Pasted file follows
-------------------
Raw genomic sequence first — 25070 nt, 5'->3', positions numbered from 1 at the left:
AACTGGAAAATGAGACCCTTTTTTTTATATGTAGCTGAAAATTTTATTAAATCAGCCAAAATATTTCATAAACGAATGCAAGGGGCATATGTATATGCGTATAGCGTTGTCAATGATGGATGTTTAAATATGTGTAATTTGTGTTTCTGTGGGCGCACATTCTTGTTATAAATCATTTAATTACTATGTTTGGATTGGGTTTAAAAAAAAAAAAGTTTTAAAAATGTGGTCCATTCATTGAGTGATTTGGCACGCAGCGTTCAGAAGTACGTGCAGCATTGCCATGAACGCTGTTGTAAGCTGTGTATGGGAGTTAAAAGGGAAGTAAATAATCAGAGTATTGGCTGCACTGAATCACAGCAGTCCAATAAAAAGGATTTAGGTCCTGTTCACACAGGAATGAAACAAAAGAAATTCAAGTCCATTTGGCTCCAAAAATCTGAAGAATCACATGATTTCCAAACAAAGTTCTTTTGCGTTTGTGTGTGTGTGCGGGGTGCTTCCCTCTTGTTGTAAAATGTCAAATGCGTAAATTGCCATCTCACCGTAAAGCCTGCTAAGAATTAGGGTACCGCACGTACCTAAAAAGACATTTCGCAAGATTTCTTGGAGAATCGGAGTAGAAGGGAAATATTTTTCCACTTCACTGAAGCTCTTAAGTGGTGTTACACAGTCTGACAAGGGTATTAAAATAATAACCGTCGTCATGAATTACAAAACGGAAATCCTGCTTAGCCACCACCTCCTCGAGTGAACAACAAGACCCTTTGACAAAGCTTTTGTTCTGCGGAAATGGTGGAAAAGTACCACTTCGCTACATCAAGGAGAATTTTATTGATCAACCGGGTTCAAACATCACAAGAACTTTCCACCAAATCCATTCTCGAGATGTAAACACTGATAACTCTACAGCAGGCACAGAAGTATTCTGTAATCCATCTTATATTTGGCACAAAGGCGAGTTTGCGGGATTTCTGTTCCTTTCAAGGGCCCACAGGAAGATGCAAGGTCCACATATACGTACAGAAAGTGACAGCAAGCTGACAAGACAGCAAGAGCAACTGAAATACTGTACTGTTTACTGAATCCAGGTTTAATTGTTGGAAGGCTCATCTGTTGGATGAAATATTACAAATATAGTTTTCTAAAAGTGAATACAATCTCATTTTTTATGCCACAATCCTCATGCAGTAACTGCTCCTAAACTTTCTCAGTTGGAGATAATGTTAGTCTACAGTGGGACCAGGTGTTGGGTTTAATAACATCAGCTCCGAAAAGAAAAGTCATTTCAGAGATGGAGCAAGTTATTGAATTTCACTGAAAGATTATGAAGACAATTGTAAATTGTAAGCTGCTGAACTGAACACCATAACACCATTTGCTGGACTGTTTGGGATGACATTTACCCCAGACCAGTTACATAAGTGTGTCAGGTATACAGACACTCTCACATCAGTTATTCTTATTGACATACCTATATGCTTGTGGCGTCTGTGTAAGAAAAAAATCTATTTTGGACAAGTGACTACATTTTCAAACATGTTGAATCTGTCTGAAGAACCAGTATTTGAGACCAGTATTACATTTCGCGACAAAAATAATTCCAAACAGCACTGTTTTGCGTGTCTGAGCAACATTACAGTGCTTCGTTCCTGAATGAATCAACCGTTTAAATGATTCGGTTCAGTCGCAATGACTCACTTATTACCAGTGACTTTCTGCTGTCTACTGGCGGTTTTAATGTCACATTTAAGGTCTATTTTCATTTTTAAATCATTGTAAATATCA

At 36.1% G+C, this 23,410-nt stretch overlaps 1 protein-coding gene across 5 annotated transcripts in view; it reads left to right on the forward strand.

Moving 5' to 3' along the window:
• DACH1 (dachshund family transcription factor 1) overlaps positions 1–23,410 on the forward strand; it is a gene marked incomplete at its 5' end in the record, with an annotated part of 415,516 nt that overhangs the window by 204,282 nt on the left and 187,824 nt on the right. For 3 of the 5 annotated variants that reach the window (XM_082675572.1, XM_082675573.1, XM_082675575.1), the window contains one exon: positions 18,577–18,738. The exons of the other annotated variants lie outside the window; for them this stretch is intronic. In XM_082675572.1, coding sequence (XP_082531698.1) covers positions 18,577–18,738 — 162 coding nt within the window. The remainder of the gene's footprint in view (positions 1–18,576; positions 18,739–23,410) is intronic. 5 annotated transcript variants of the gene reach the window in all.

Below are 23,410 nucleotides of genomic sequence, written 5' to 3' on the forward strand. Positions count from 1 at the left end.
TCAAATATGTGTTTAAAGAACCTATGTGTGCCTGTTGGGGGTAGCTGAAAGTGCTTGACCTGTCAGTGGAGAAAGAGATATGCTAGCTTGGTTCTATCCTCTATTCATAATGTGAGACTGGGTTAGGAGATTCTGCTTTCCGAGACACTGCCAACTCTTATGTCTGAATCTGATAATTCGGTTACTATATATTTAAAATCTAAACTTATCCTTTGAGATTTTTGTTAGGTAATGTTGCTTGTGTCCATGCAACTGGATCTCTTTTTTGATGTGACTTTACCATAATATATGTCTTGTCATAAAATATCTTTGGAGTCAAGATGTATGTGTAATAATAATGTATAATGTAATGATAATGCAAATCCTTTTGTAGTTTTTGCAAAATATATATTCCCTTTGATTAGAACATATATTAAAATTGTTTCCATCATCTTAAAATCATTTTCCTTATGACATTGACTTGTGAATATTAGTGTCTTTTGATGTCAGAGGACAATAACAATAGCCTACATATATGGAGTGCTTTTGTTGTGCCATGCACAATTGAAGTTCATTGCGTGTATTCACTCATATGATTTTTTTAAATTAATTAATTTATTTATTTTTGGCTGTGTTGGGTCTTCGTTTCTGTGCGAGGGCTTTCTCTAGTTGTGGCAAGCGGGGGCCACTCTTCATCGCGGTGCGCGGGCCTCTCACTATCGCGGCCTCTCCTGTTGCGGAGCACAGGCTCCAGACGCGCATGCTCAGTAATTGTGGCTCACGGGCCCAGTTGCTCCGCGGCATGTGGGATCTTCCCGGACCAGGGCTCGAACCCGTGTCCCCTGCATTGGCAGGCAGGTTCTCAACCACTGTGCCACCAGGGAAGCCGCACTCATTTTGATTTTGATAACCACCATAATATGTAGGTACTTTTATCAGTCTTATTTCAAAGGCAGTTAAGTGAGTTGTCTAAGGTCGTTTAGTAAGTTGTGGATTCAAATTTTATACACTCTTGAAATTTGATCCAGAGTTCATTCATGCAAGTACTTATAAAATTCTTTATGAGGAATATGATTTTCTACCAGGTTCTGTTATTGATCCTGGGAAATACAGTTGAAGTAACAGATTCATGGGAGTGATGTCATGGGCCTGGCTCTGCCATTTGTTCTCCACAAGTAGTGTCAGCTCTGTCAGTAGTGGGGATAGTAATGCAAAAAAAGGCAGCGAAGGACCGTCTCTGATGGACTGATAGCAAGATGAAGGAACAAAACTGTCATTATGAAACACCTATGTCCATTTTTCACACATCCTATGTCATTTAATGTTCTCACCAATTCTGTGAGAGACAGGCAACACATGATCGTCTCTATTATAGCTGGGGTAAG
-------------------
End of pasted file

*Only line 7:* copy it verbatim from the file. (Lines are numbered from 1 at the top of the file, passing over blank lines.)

TCAAATATGTGTTTAAAGAACCTATGTGTGCCTGTTGGGGGTAGCTGAAAGTGCTTGACCTGTCAGTGGAGAAAGAGATATGCTAGCTTGGTTCTATCCTCTATTCATAATGTGAGACTGGGTTAGGAGATTCTGCTTTCCGAGACACTGCCAACTCTTATGTCTGAATCTGATAATTCGGTTACTATATATTTAAAATCTAAACTTATCCTTTGAGATTTTTGTTAGGTAATGTTGCTTGTGTCCATGCAACTGGATCTCTTTTTTGATGTGACTTTACCATAATATATGTCTTGTCATAAAATATCTTTGGAGTCAAGATGTATGTGTAATAATAATGTATAATGTAATGATAATGCAAATCCTTTTGTAGTTTTTGCAAAATATATATTCCCTTTGATTAGAACATATATTAAAATTGTTTCCATCATCTTAAAATCATTTTCCTTATGACATTGACTTGTGAATATTAGTGTCTTTTGATGTCAGAGGACAATAACAATAGCCTACATATATGGAGTGCTTTTGTTGTGCCATGCACAATTGAAGTTCATTGCGTGTATTCACTCATATGATTTTTTTAAATTAATTAATTTATTTATTTTTGGCTGTGTTGGGTCTTCGTTTCTGTGCGAGGGCTTTCTCTAGTTGTGGCAAGCGGGGGCCACTCTTCATCGCGGTGCGCGGGCCTCTCACTATCGCGGCCTCTCCTGTTGCGGAGCACAGGCTCCAGACGCGCATGCTCAGTAATTGTGGCTCACGGGCCCAGTTGCTCCGCGGCATGTGGGATCTTCCCGGACCAGGGCTCGAACCCGTGTCCCCTGCATTGGCAGGCAGGTTCTCAACCACTGTGCCACCAGGGAAGCCGCACTCATTTTGATTTTGATAACCACCATAATATGTAGGTACTTTTATCAGTCTTATTTCAAAGGCAGTTAAGTGAGTTGTCTAAGGTCGTTTAGTAAGTTGTGGATTCAAATTTTATACACTCTTGAAATTTGATCCAGAGTTCATTCATGCAAGTACTTATAAAATTCTTTATGAGGAATATGATTTTCTACCAGGTTCTGTTATTGATCCTGGGAAATACAGTTGAAGTAACAGATTCATGGGAGTGATGTCATGGGCCTGGCTCTGCCATTTGTTCTCCACAAGTAGTGTCAGCTCTGTCAGTAGTGGGGATAGTAATGCAAAAAAAGGCAGCGAAGGACCGTCTCTGATGGACTGATAGCAAGATGAAGGAACAAAACTGTCATTATGAAACACCTATGTCCATTTTTCACACATCCTATGTCATTTAATGTTCTCACCAATTCTGTGAGAGACAGGCAACACATGATCGTCTCTATTATAGCTGGGGTAAG